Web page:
Fall is the best time to do any mechanical modification to your customer's lawn primarily because we have just left behind the heat of the summer. The lawn has already suffered whatever damages Mother Nature has thrown at it. And in the fall, the days are still long enough and the nights are warm enough to get the lawn back in shape.

During the summer, you could experience the following challenges at the properties you maintain:

  • Drought stress or excessive moisture

  • Compaction

  • Disease

  • Insect infestation

Any one of these issues can have a dramatic effect on how the lawn survives over the coming seasons. So let's look at some of the reasons why aerating is beneficial to turf's long-term health:

Reason #1: Aeration Regenerates the Root System

The main reason you aerate is for regeneration of the root system. The roots are the delivery system that supplies the oxygen, water, and nutrients necessary to support the life of the turf. Roots need ample oxygen to survive and grow. Aeration allows you to open up channels and get oxygen directly to the root system. These channels also serve as a funnel for water to reach the roots and create an undisturbed area for the roots to grow.

Reason #2: Aeration Oxygenates Microbes in the Root ZoneAerating a Lawn

Oxygen is also required by the microbes that live in the root zone. Microbes not only help deliver nutrients, but they eliminate waste that the turf secretes. Without them, you would not have a survivable landscape.

Reason #3: Aeration Makes it Easier to Change Soil Chemistry

Another reason we aerate is that it provides us a more direct way to add nutrients that can positively change the soil chemistry. For example, if a soil sample from one of the properties you maintain shows that the soil is low in calcium, aeration can help you introduce the calcium directly into the soil. It's much more effective than applying it on top and washing it in with a lot of water.

Reason #4: Aeration Removes Thatch

Aeration is also a good way to remove excessive thatch. Thatch is often a direct result of excess watering and high amounts of water soluble nitrogen. If you have excessive thatch (1” or greater), more than one aerification a year might be required since you can only remove less than 3% of the thatch (depending on tine spacing).

Reason #5: Aeration Helps New Seed Take Root

When trying to overseed into an existing lawn, core aeration can help to create a good seed bed for new seed. It gives the seedling uncompromised room to exist and take root. It's much easier than trying to do so in an existing turf canopy.

Giving the Turf Time To Recover After Aeration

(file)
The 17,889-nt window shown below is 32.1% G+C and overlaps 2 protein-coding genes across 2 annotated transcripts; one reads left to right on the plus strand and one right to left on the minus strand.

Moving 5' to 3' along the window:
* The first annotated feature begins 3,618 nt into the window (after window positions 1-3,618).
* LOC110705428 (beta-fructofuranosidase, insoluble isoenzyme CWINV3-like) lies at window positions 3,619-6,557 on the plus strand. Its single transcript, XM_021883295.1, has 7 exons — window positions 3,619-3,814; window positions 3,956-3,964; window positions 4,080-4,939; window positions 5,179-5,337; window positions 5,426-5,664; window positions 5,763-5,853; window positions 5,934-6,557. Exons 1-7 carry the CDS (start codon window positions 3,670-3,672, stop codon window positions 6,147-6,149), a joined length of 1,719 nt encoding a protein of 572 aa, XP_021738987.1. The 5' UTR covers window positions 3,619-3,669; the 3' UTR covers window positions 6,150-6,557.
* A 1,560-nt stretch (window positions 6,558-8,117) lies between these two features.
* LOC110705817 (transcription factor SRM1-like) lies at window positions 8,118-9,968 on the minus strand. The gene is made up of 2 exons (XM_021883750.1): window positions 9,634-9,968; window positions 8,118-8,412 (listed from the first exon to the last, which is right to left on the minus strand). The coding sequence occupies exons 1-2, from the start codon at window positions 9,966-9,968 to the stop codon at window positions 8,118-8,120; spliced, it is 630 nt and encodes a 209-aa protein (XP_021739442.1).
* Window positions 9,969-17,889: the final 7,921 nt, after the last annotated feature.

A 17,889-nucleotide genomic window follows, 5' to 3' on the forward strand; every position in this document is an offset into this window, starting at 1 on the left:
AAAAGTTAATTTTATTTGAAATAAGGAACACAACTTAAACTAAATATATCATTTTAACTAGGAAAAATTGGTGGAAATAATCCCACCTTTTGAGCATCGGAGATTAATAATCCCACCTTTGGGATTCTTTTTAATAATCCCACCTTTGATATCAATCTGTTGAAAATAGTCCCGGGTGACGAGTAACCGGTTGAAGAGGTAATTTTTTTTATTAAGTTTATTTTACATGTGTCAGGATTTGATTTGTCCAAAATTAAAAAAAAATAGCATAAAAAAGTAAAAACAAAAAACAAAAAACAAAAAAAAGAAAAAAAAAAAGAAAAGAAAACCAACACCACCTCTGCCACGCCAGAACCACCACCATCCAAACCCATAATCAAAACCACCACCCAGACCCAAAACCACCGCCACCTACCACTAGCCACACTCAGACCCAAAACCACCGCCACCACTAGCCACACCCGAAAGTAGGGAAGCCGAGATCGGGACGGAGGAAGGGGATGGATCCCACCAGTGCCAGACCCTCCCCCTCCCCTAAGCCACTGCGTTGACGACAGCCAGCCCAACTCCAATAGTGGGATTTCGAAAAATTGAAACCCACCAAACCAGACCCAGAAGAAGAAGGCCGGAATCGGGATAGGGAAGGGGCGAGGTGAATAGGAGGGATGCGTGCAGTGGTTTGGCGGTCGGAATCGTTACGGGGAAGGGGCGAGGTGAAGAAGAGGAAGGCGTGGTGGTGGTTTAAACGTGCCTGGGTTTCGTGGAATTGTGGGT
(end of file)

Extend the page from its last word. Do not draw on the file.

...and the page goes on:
Keep in mind, that aeration is an intense cultural practice for turf and it will need time to heal before the next environmental challenge. It's important to have at least 6 weeks of good growing conditions to give the turf time to recover.

Warm season grasses like Bermuda grass, St. Augustine, and Zoysia start to harden off in the fall and go dormant during the winter. It's important to aerate these grasses in late summer/early fall so they have time to recover before going dormant. If it's too late in the fall, you're probably better off waiting until the following spring.

Cool season grasses like Kentucky Bluegrass, Perennial Ryegrass, Bent Grass, and Tall Fescue are actively growing in the fall, so it's a perfect time to aerate. The main caveat with cool season grasses is to carefully time any other programs like overseeding or applying pre-emergent. Pre-emergent applications should either be scheduled after aeration to prevent disrupting the barrier or aeration should take place long after the pre-emergent application and the major weed germination window.

In Conclusion

As you've seen, there are many reasons to aerate lawns in the fall. The agronomic advantages of aerating greatly outnumber any disadvantages. If you have a customer that's particular about their lawn's appearance, assure them that the remnants of aeration are usually hidden away within a week because you have just created an environment for growth. In the medium to long-term, the turf will be healthier.

Many thanks to Nick diLorenzo, DBDS of our Southwest Division, and Christina Burton, Maintenance Channel Manager, for helping me put this article together. If you have any questions about aeration or any other issues with a lawn you're working on, you can either download our Landscape Maintenance Guide or contact your local Horizon store. We're here to help!